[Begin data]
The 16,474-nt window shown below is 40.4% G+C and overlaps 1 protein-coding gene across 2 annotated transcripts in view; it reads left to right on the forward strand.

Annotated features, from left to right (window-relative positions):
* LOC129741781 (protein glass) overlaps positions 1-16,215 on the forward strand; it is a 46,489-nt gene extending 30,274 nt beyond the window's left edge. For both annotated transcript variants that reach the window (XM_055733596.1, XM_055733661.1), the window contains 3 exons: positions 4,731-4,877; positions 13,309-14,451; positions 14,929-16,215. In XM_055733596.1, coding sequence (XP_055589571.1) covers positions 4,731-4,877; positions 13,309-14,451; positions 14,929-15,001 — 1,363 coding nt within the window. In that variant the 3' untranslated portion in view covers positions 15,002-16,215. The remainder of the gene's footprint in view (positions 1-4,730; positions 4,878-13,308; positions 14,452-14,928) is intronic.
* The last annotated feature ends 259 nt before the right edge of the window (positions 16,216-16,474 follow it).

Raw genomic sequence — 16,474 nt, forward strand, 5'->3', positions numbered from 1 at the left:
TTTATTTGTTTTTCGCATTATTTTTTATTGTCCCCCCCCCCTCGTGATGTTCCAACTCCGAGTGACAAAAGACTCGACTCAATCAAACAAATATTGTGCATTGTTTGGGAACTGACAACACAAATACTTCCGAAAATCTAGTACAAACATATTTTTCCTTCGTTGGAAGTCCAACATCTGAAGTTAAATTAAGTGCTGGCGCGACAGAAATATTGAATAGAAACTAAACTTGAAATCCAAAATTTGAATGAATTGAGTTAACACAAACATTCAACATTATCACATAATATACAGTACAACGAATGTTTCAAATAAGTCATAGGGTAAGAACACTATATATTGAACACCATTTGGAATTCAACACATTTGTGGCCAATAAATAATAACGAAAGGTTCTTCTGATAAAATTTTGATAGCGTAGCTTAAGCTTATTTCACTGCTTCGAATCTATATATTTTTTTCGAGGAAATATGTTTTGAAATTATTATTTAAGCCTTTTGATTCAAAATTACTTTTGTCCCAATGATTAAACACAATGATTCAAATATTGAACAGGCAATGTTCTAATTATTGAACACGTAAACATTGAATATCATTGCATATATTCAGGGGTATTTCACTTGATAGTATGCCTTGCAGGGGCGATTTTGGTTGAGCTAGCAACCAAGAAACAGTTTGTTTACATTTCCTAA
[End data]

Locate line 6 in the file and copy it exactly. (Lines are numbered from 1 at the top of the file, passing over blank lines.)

TTTATTTGTTTTTCGCATTATTTTTTATTGTCCCCCCCCCCTCGTGATGTTCCAACTCCGAGTGACAAAAGACTCGACTCAATCAAACAAATATTGTGCATTGTTTGGGAACTGACAACACAAATACTTCCGAAAATCTAGTACAAACATATTTTTCCTTCGTTGGAAGTCCAACATCTGAAGTTAAATTAAGTGCTGGCGCGACAGAAATATTGAATAGAAACTAAACTTGAAATCCAAAATTTGAATGAATTGAGTTAACACAAACATTCAACATTATCACATAATATACAGTACAACGAATGTTTCAAATAAGTCATAGGGTAAGAACACTATATATTGAACACCATTTGGAATTCAACACATTTGTGGCCAATAAATAATAACGAAAGGTTCTTCTGATAAAATTTTGATAGCGTAGCTTAAGCTTATTTCACTGCTTCGAATCTATATATTTTTTTCGAGGAAATATGTTTTGAAATTATTATTTAAGCCTTTTGATTCAAAATTACTTTTGTCCCAATGATTAAACACAATGATTCAAATATTGAACAGGCAATGTTCTAATTATTGAACACGTAAACATTGAATATCATTGCATATATTCAGGGGTATTTCACTTGATAGTATGCCTTGCAGGGGCGATTTTGGTTGAGCTAGCAACCAAGAAACAGTTTGTTTACATTTCCTAA